“I don’t have any symptoms at this point,” Rolen said. “I did a lot yesterday and had no trouble.”
Update: The Brewers traded IF/OF Bill Hall to the Mariners today. Hall was DFA’d last week and the Reds had some interest in acquiring him.
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The uniform was obviously different and a different color but Adam Dunn hadn’t changed a bit. Dunn,the former Reds star and current Nationals first baseman/outfielder, met with the media in the visitor’s dugout for a few minutes on Thursday. He teased a couple of people including Ken Broo and Seg Dennison and checked out Great American Ball Park from his new perspective.
“This is the first time I’ve stepped out here and looked and it looks red,” Dunn said. “It’s really red out here. It’s what I remember.”
Although fans often had a love-hate relationship with Dunn (loved the homers, hated the strikeouts, fielding and the team’s losing) — but he harbored zero ill will towards anything or anyone in Cincinnati.
“I’m not bitter at all,” Dunn said. “I got an opportunity to play here since 2001. I enjoyed my time here. I met some great people. It’s a business. I understand that. I don’t hold grudges against anything. It worked out for a reason.”
There was a time when Dunn and owner/CEO Bob Castellini were looking to extend Dunn’s stay with the Reds but that obviously changed when Dunn was traded to the Diamondbacks just over one year ago. In the off-season, he signed as a free agent with Washington.
“I understand this is a business and that’s how it goes,” Dunn said of his end with the Reds. “They obviously did what was best for the organization and I still think Mr. Castellini is one of the best people I’ve met in my life. They’ll definitely turn this thing around here. I met a lot of great people here that are hard to replace because you’re with them day in and day out for x-amount of years. That’s the main thing I miss about it.”
A lot of people seem to be making a big deal out of the the USA Today cover story on Bronson Arroyo out today. I like that Arroyo isn’t afraid to address any topic but I also feel like this topic was addressed on July 31 to both the Boston Herald and Cincinnati media. Even if he is taking things not on the approved list, he’s not taking anything on the banned list. He’s never tested positive for anything illegal since testing began.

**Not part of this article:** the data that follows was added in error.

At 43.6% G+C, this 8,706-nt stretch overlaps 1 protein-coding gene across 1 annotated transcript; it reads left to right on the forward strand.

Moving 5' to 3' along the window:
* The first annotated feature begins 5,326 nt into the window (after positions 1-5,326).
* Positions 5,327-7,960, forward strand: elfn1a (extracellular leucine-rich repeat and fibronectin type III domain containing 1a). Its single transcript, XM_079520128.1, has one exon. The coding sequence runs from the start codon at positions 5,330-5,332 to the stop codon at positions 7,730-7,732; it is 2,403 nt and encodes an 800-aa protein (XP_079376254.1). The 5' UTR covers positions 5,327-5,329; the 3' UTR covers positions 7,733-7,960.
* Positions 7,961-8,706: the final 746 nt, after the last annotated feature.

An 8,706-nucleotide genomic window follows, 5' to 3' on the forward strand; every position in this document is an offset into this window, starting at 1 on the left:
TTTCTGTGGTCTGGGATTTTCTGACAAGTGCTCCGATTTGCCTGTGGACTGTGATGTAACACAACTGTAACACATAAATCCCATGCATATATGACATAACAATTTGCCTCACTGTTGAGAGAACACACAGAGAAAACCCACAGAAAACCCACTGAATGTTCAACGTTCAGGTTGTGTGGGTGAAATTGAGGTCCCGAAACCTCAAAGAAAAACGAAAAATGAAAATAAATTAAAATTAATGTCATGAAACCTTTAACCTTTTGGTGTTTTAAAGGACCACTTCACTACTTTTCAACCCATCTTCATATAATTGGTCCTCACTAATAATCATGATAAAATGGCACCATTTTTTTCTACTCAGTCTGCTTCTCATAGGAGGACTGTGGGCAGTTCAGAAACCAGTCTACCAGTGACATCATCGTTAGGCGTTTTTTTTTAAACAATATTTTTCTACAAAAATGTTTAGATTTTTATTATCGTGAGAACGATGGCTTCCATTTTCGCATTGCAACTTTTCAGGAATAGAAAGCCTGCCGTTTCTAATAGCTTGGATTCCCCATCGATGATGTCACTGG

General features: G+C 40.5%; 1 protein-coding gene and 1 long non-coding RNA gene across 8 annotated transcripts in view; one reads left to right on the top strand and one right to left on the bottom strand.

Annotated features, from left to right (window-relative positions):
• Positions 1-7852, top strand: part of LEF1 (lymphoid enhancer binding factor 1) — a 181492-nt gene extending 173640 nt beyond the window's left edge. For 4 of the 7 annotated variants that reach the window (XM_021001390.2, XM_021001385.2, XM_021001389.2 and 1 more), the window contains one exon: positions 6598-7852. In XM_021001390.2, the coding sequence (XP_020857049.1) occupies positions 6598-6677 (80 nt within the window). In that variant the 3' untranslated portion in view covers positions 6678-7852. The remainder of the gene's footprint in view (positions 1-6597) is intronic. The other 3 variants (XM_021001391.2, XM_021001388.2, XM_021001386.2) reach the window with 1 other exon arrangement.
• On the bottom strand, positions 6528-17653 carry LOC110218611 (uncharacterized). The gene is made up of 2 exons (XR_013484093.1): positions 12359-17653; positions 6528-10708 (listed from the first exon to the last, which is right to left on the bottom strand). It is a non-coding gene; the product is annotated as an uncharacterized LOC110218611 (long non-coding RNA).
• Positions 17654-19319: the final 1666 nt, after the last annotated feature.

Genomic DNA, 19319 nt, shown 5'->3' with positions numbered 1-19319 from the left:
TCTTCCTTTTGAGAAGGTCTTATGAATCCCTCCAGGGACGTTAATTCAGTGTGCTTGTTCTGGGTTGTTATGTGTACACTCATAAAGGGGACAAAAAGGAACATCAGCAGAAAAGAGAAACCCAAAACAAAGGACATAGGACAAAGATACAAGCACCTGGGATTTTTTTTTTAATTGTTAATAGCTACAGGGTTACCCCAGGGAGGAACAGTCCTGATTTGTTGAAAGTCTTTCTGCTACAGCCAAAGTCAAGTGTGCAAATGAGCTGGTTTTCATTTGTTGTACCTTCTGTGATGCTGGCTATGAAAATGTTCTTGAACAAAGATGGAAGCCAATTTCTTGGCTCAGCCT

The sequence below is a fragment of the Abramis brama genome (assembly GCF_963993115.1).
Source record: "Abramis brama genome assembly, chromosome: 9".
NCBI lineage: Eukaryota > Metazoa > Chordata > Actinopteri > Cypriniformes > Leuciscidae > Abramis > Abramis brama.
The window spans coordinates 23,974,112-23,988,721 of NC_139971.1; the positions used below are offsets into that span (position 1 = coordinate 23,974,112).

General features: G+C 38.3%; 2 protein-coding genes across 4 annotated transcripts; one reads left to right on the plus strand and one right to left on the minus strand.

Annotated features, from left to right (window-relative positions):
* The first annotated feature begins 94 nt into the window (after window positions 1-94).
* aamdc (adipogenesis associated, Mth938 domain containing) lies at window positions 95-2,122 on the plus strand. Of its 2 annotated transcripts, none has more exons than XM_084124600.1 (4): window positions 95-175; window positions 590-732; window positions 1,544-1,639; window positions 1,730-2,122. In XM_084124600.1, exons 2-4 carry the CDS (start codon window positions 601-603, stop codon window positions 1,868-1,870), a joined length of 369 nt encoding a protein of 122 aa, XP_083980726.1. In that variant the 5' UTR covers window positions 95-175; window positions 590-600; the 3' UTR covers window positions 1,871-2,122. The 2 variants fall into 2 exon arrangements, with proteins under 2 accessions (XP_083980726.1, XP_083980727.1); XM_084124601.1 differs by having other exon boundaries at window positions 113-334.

UPDATE — 10 minutes after I posted this blog, USA Today has another story that MLB wants to meet with Arroyo. So, now it is a big deal whether I agree or not.
Edinson Volquez was back in the Reds clubhouse among his teammates and wearing a rather cumbersome metal brace all the way up his right arm. On Aug. 3, Volquez had Tommy John surgery performed on his right elbow by Dr. Tim Kremchek.
“They gave me a DVD of the surgery and I saw what they did. It wasn’t good. That’s crazy,” Volquez said. “It was the first time I’ve seen that. I went back to my place and watched it on my computer. I wanted to see what they did to me.”
Always a smiling and optimistic guy, Volquez believed he could still return to pitch at some point in 2010. He should be allowed to begin throwing in December and possibly work off of a mound by March.
“Right now if everything goes good and I keep doing everything I’m doing now, I could be back in a year, maybe nine or 10 months,” Volquez said. “Kremchek I might be ready by May or June. Everything is going great right now. You can see there is no more swelling. They took the stitches out yesterday. I surprised them because they’ve seen me do a lot of stuff with my arm in exercises for the first week and a half. They’re happy now.”
I saw Homer Bailey in the clubhouse and other than a rather dark bruise in his left in-step from last night’s line drive by Albert Pujols, was moving OK. Bailey expected to be OK for his next start on Tuesday. Besides the usual ice treatments, he’s also a big believer in accupuncture.
Uniform change: Outfielder Wladimir Balentien swapped numbers. He went from No. 64 to No. 28, the former number of Edwin Encarnacion.
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Pitcher Edinson Volquez finally got the news that he dreaded would come. After all of his rehab efforts were unsuccessful, surgery is the option that remains. He will undergo elbow surgery on Monday.
All that’s left to learn is how long he’ll be out. Dr. Tim Kremchek will do the procedure, but won’t know the type needed until he has a look inside. If Volquez needs Tommy John surgery, he’s looking at 9-12 months out. If it’s the less invasive arthroscopic surgery, he could be ready by Spring Training 2010.
“It just hasn’t gotten better,” Reds GM Walt Jocketty said. “You always try to take the conservative route and a lot of times they come back without having surgery. In this case, we felt it hadn’t gotten better. It was still stiff and sore. We felt we needed to go in and see what’s going on.”